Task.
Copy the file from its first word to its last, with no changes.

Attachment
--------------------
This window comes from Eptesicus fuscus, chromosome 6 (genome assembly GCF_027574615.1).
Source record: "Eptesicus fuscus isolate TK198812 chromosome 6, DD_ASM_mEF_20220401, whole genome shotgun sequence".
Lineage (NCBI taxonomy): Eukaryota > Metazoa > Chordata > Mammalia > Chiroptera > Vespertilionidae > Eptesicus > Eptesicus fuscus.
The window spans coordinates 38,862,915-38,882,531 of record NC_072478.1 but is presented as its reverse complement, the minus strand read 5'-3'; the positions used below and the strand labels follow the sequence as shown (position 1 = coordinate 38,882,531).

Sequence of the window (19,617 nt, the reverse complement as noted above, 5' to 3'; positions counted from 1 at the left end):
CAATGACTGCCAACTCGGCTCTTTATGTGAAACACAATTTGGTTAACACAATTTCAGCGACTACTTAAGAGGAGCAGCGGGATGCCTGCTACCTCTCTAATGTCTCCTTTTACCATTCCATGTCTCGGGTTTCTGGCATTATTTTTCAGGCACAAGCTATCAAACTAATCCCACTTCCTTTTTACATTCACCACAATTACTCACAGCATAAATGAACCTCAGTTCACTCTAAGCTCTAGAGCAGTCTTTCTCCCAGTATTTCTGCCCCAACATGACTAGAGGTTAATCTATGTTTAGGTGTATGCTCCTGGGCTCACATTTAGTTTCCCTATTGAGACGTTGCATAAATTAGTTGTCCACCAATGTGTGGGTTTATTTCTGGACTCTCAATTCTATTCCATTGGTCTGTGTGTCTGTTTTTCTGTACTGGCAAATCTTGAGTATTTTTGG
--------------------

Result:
This window comes from Eptesicus fuscus, chromosome 6 (genome assembly GCF_027574615.1).
Source record: "Eptesicus fuscus isolate TK198812 chromosome 6, DD_ASM_mEF_20220401, whole genome shotgun sequence".
Lineage (NCBI taxonomy): Eukaryota > Metazoa > Chordata > Mammalia > Chiroptera > Vespertilionidae > Eptesicus > Eptesicus fuscus.
The window spans coordinates 38,862,915-38,882,531 of record NC_072478.1 but is presented as its reverse complement, the minus strand read 5'-3'; the positions used below and the strand labels follow the sequence as shown (position 1 = coordinate 38,882,531).

Sequence of the window (19,617 nt, the reverse complement as noted above, 5' to 3'; positions counted from 1 at the left end):
CAATGACTGCCAACTCGGCTCTTTATGTGAAACACAATTTGGTTAACACAATTTCAGCGACTACTTAAGAGGAGCAGCGGGATGCCTGCTACCTCTCTAATGTCTCCTTTTACCATTCCATGTCTCGGGTTTCTGGCATTATTTTTCAGGCACAAGCTATCAAACTAATCCCACTTCCTTTTTACATTCACCACAATTACTCACAGCATAAATGAACCTCAGTTCACTCTAAGCTCTAGAGCAGTCTTTCTCCCAGTATTTCTGCCCCAACATGACTAGAGGTTAATCTATGTTTAGGTGTATGCTCCTGGGCTCACATTTAGTTTCCCTATTGAGACGTTGCATAAATTAGTTGTCCACCAATGTGTGGGTTTATTTCTGGACTCTCAATTCTATTCCATTGGTCTGTGTGTCTGTTTTTCTGTACTGGCAAATCTTGAGTATTTTTGG